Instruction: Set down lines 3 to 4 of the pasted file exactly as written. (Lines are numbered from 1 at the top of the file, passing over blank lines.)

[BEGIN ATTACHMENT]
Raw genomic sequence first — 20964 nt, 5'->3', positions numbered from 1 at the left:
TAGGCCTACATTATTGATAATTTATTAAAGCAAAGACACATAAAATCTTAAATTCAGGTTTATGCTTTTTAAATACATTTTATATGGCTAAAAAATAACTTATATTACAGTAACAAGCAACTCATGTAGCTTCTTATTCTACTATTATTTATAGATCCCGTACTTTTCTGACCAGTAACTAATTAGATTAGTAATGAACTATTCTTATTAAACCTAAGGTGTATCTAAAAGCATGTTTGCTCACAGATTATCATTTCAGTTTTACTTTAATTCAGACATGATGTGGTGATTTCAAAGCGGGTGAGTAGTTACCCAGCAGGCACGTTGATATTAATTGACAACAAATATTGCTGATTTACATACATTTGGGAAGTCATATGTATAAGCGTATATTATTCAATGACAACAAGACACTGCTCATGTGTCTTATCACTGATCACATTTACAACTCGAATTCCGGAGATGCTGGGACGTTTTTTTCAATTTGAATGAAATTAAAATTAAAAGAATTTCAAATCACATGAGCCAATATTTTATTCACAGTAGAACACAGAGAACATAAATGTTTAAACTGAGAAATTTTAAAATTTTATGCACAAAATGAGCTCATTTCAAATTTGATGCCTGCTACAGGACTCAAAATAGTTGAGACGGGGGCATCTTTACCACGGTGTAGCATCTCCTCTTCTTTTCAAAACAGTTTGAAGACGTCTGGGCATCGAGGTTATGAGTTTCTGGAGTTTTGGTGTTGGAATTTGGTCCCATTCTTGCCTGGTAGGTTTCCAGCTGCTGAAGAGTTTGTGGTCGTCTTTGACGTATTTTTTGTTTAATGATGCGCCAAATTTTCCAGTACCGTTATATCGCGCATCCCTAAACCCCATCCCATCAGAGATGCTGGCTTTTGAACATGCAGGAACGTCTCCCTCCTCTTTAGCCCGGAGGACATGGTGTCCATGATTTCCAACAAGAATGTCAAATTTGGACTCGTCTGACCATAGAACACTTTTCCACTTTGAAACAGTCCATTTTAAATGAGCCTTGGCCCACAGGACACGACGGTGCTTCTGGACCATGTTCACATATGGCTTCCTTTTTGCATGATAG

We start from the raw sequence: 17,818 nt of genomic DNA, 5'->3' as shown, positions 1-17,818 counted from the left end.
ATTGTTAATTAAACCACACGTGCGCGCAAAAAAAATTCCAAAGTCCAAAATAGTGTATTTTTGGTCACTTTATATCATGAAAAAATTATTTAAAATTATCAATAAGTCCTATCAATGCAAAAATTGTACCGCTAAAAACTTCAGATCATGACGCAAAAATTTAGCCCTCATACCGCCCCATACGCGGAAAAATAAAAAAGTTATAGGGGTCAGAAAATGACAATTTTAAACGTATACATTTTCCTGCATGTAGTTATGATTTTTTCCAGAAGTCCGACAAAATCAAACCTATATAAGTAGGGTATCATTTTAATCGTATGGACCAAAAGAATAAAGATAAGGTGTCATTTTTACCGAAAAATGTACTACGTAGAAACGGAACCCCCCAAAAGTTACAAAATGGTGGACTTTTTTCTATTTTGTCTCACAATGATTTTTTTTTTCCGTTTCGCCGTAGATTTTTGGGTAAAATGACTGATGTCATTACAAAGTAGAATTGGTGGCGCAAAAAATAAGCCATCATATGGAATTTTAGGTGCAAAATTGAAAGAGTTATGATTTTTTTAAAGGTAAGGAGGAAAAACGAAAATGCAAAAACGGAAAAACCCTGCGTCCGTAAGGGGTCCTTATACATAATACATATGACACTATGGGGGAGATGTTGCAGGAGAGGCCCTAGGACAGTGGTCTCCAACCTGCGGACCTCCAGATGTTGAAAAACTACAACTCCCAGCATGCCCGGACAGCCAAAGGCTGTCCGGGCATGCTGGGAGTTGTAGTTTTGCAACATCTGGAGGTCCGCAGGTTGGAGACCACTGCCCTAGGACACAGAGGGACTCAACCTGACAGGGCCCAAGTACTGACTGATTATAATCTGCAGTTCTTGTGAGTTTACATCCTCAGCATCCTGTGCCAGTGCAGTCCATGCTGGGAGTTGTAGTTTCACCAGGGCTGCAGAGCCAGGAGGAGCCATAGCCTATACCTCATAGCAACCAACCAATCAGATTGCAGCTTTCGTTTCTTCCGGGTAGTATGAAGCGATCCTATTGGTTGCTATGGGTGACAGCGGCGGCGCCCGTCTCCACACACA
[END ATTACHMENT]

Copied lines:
We start from the raw sequence: 17,818 nt of genomic DNA, 5'->3' as shown, positions 1-17,818 counted from the left end.
ATTGTTAATTAAACCACACGTGCGCGCAAAAAAAATTCCAAAGTCCAAAATAGTGTATTTTTGGTCACTTTATATCATGAAAAAATTATTTAAAATTATCAATAAGTCCTATCAATGCAAAAATTGTACCGCTAAAAACTTCAGATCATGACGCAAAAATTTAGCCCTCATACCGCCCCATACGCGGAAAAATAAAAAAGTTATAGGGGTCAGAAAATGACAATTTTAAACGTATACATTTTCCTGCATGTAGTTATGATTTTTTCCAGAAGTCCGACAAAATCAAACCTATATAAGTAGGGTATCATTTTAATCGTATGGACCAAAAGAATAAAGATAAGGTGTCATTTTTACCGAAAAATGTACTACGTAGAAACGGAACCCCCCAAAAGTTACAAAATGGTGGACTTTTTTCTATTTTGTCTCACAATGATTTTTTTTTTCCGTTTCGCCGTAGATTTTTGGGTAAAATGACTGATGTCATTACAAAGTAGAATTGGTGGCGCAAAAAATAAGCCATCATATGGAATTTTAGGTGCAAAATTGAAAGAGTTATGATTTTTTTAAAGGTAAGGAGGAAAAACGAAAATGCAAAAACGGAAAAACCCTGCGTCCGTAAGGGGTCCTTATACATAATACATATGACACTATGGGGGAGATGTTGCAGGAGAGGCCCTAGGACAGTGGTCTCCAACCTGCGGACCTCCAGATGTTGAAAAACTACAACTCCCAGCATGCCCGGACAGCCAAAGGCTGTCCGGGCATGCTGGGAGTTGTAGTTTTGCAACATCTGGAGGTCCGCAGGTTGGAGACCACTGCCCTAGGACACAGAGGGACTCAACCTGACAGGGCCCAAGTACTGACTGATTATAATCTGCAGTTCTTGTGAGTTTACATCCTCAGCATCCTGTGCCAGTGCAGTCCATGCTGGGAGTTGTAGTTTCACCAGGGCTGCAGAGCCAGGAGGAGCCATAGCCTATACCTCATAGCAACCAACCAATCAGATTGCAGCTTTCGTTTCTTCCGGGTAGTATGAAGCGATCCTATTGGTTGCTATGGGTGACAGCGGCGGCGCCCGTCTCCACACACA